Our Klamath Basin Water Crisis
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own property, and caretake our wildlife and natural resources.
FOR IMMEDIATE RELEASE
December 2, 2003
Smith, Experts Call for Salvage of Biscuit Fire
Effort would benefit environment and economy
Roseburg, OR - Today, Senator Gordon Smith held a hearing in
Roseburg to review plans for recovery and salvage of forests which have
suffered catastrophic wildfires. U.S. Department of Agriculture
Undersecretary Mark Rey and Dr. Hal Salwasser of Oregon State University
testified to the desperate need to begin extensive work to restore these
forests to health.
"The Biscuit Fire converted a forest largely dominated by
old growth to one that is dominated by shrubs, noxious weeds and
standing dead wood," Smith said. "Since the Rogue-Siskiyou National
Forest is largely off-limits to timber harvest, Biscuit also proves that
fires are doing far more damage to our forests than chainsaws ever did."
In 2002, the Biscuit Fire in Rogue-Siskiyou National Forest
burned 500,000 acres over four months, costing taxpayers $153 million to
fight. It was the largest fire of 2002 as well as the largest in
Oregon's recorded history. Seventy-five to one hundred percent of the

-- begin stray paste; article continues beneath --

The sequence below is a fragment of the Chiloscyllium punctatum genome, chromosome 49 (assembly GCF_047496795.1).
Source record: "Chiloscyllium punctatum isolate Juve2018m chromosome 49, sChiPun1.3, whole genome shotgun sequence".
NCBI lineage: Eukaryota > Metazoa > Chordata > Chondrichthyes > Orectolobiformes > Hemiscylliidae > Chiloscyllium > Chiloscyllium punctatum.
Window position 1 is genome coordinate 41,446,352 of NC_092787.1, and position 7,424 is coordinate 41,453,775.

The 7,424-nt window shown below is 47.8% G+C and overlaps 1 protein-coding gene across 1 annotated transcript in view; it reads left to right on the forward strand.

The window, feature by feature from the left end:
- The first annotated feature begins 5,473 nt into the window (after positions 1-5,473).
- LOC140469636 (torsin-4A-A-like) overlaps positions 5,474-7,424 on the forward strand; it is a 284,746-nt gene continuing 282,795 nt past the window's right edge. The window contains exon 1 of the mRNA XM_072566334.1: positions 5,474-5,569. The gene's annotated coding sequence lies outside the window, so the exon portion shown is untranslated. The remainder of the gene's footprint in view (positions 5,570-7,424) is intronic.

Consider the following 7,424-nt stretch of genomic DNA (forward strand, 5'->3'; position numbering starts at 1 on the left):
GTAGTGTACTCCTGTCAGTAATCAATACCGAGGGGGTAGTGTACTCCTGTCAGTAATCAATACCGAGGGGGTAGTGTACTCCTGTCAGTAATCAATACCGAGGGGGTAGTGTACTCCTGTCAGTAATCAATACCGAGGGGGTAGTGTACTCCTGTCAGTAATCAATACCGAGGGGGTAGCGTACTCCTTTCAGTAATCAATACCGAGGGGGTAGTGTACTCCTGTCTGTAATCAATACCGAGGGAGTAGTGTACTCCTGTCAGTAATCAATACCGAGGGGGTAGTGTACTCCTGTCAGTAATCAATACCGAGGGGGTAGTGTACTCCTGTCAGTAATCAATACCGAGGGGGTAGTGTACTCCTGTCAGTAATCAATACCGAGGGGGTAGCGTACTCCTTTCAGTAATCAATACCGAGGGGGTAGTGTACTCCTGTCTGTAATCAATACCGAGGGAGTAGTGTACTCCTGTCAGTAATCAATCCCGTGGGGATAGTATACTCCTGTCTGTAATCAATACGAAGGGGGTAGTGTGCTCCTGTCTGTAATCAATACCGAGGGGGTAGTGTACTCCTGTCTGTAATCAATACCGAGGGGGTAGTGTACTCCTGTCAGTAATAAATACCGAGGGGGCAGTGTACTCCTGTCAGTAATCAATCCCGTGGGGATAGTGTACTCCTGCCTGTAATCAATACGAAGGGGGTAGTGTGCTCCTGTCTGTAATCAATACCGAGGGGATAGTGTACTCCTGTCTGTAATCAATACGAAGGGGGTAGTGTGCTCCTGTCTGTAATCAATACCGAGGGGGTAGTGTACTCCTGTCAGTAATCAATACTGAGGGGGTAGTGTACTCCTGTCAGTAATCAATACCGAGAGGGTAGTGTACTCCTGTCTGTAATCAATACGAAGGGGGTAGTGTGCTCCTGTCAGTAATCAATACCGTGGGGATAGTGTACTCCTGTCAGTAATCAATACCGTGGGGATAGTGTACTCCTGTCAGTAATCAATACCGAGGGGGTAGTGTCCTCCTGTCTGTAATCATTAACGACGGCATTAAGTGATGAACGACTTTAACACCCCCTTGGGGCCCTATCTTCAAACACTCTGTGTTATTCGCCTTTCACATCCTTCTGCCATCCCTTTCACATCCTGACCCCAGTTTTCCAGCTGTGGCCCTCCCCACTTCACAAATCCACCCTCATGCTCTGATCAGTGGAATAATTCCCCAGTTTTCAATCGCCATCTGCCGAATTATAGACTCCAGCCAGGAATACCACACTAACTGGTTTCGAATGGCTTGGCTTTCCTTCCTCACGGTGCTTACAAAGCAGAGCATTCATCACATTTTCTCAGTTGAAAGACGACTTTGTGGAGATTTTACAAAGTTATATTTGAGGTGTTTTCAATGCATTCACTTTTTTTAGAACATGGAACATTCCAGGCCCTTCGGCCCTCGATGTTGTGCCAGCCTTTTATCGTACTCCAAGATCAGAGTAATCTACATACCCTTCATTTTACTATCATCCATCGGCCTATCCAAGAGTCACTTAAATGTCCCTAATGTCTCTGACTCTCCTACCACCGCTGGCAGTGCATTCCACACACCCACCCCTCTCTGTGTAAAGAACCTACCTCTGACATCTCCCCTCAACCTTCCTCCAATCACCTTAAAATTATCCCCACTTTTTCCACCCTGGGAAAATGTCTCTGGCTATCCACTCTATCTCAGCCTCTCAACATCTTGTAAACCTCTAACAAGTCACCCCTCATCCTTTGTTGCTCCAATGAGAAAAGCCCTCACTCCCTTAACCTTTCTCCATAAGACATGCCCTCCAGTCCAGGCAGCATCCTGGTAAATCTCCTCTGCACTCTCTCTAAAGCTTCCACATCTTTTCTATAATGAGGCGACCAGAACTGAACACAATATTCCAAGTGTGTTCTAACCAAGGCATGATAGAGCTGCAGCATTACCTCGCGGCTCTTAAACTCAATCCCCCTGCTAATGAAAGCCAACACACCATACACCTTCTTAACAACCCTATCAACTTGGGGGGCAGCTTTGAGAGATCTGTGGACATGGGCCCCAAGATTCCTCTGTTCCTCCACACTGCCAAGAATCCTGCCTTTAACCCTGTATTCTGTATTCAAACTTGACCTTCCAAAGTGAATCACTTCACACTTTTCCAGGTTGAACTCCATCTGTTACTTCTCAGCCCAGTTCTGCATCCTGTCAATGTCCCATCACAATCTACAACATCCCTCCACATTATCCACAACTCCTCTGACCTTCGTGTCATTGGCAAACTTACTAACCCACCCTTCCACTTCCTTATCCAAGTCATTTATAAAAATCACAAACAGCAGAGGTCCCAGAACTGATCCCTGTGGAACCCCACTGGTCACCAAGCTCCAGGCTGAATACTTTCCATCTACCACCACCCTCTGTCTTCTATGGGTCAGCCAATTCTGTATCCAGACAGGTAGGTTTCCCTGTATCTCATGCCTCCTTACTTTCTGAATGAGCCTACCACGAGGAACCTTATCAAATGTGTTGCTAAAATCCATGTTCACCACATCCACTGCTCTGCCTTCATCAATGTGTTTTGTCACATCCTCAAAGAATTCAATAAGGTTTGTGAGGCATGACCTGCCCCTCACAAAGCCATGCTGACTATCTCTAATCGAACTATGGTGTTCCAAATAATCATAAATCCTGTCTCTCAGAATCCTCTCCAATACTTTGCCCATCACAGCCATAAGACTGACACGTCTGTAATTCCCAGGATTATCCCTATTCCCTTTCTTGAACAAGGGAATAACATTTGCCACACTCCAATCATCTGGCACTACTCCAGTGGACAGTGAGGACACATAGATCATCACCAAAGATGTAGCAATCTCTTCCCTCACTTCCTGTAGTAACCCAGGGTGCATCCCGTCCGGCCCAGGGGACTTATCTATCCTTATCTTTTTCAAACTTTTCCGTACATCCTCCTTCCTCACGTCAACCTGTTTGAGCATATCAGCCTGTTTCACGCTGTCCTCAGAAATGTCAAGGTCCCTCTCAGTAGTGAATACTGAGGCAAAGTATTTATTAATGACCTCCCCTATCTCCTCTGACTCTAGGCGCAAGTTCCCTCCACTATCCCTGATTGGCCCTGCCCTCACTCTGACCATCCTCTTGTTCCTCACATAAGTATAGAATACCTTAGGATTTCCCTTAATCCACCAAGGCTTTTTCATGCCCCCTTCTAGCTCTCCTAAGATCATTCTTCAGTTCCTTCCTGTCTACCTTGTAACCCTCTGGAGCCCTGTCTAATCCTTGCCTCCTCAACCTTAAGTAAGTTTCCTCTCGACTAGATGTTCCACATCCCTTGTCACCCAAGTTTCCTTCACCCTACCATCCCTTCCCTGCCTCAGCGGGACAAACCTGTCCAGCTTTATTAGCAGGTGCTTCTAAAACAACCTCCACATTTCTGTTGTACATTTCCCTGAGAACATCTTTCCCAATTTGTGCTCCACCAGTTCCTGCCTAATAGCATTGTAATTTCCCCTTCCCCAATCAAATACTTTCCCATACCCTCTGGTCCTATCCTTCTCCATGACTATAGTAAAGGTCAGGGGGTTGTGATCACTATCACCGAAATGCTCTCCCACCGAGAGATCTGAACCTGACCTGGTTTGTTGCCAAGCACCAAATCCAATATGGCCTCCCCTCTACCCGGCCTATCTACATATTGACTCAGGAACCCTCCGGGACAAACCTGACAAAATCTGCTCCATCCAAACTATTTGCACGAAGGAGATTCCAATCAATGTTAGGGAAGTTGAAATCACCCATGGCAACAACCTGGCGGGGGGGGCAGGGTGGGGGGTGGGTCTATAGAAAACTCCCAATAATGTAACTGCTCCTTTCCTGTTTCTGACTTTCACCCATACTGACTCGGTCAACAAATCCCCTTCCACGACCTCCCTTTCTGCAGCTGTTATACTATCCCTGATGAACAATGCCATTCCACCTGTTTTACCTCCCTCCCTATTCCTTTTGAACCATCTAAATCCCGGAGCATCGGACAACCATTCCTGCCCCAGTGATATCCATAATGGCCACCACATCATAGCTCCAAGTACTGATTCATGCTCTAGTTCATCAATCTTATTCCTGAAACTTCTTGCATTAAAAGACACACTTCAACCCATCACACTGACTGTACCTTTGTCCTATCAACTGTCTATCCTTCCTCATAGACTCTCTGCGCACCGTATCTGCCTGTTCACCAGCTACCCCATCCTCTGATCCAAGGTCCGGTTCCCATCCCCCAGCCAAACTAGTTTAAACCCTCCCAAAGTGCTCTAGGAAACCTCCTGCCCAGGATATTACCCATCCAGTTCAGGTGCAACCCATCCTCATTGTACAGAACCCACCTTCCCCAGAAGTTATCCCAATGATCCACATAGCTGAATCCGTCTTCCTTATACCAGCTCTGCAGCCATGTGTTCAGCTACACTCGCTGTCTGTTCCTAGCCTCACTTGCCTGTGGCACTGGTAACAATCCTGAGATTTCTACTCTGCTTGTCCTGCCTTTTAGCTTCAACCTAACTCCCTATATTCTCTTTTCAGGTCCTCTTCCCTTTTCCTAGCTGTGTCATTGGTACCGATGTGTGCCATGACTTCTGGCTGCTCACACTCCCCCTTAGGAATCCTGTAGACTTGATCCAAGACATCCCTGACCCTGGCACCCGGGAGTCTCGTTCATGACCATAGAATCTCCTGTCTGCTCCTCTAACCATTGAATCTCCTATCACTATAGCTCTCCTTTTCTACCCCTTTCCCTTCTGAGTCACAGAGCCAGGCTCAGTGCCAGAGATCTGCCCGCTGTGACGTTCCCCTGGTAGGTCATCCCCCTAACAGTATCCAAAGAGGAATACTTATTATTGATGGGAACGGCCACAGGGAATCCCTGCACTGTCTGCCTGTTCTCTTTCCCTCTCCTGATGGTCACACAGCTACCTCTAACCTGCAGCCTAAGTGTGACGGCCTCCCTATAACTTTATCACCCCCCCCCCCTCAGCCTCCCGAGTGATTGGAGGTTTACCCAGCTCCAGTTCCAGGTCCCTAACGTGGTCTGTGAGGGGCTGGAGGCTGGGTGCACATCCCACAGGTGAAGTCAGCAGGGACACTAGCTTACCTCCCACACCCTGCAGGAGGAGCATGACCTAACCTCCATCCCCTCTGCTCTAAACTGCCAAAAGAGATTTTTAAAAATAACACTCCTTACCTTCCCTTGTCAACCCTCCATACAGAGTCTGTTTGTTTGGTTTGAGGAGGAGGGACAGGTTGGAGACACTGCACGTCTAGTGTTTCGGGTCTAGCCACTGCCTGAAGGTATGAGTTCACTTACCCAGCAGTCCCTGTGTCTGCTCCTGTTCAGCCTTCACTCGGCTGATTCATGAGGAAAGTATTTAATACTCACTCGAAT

forest canopy was killed by the fire, leaving no capacity for natural
reseeding. It further destroyed almost half of the suitable home ranges
of the Spotted Owl while releasing 40 million tons of carbon dioxide
(CO2) in the air. The quantity of CO2 released was equal to that which
would be emitted by burning three billion gallons of gasoline.
In July 2003, four forestry scientists from Oregon State
University released the "Biscuit Report" which examined the consequences
of various actions and inaction in the fire's aftermath. The findings,
presented at today's hearing by Dr. Salwasser indicated that an
aggressive forest regeneration program could accelerate the return of
"old growth" by 50 years or more. In addition, the scientists reported
that as much as two billion board feet of fire-killed timber outside the
Kalmiopsis Wilderness may be economically accessible. Harvest of this
wood could create as many as 16,000 new jobs in Oregon. Furthermore,
the absence of immediate action would consign the area to shrub and
hardwood cover for decades or centuries.
"Oregon once led the nation in timber and high-tech, we are
now leading in hunger and unemployment," Smith said. "The swift
implementation of a recovery plan could create several thousand new jobs
- jobs that feed families, bolster local economies, and pay the taxes
Oregon needs to keep our schools open."
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